Msgr. Rice recalled how he, as a young teenager growing up in St. Frances Cabrini Parish, used to type up Msgr. Maino’s newspaper columns. Msgr. Maino, who had been editor of The Michigan Catholic from 1947-56, was in those days writing a weekly column for The Detroit News in addition to his pastoral duties.
But Msgr. Rice’s connection to Msgr. Maino goes back much further than that. He told how his mother had consulted Msgr. Maino back in 1949, telling him how she and his father had been hoping to have another child but had not had any luck.
“Msgr. Maino told her to make a novena to St. Gerard, and that when — not if, but when — the baby was born, she should include Gerard in his name or a feminine form of Gerard if it was a girl. Well, nine months later, I was born, and my parents named me Thomas Gerard,” he recounted.
Msgr. Rice said he has given the same advice to a number of couples who have experienced similar success.
Looking back over his time at the newspaper’s helm, Msgr. Rice said he felt blessed to have worked with a fine staff, and especially credited former managing editor Marylynn G. Hewitt for her influence in bringing about the redesign of the paper and encouraging high standards of journalistic professionalism.
He said he also valued the pastoral role he had with regard to the newspaper’s staff, which sometimes included presiding at their weddings and baptizing their babies.
One thing he never worried about, Msgr. Rice continued, was that there would not be enough news to fill the paper: “I figured that, if there are 1.5 million Catholics in the archdiocese, there are 1.5 million possible stories out there.”
Acknowledging the difficulty of having to report on the clergy sexual abuse crisis as it developed early in the last decade, he added, “Those stories are always difficult. My approach was that we should report the bad things, but also report what was being done to correct them.”
Ned McGrath, communications director for the Archdiocese of Detroit, said Msgr. Rice brought “a practical sense and pastoral sensibility to the paper” during a term as editor-in-chief that spanned several historic events in the life of the world and the local Church — the Sept. 11, 2001, attacks, “the month of two popes” (April 2005), and the installation of a new archbishop.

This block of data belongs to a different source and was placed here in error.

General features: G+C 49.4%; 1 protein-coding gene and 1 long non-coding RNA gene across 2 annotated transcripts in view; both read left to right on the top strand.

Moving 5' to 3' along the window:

“His leadership and insight during those occasions, and many, many others, was always a valuable asset to the staff of The Michigan Catholic and, by extension, to its loyal readers,” McGrath said.
Msgr. Rice’s knowledge of the Church and institutional memory of the archdiocese helped to resolve many questions and assure proper context for the paper’s coverage, and he also had a “good eye” in selecting images and artwork for the paper, McGrath continued.
“He also helped navigate us into the third millennium and position The Michigan Catholic to advance and continue as ‘The’ archdiocesan news source — second to none,” McGrath said.
Hewitt, who served as the paper’s managing editor from 2001-10, said the Catholic Press Association awards won by The Michigan Catholic “speaks volumes about the paper and the entire staff during Msgr. Rice’s time there.”
Hewitt echoed what others said about Msgr. Rice’s balanced approach to covering the news, but also pointed to his concern that the content of the paper be a help to readers in their observance of the Catholic faith.
And beyond that, she also cited his concern for the newspaper’s staff: “He cared about the people, as well as the product.”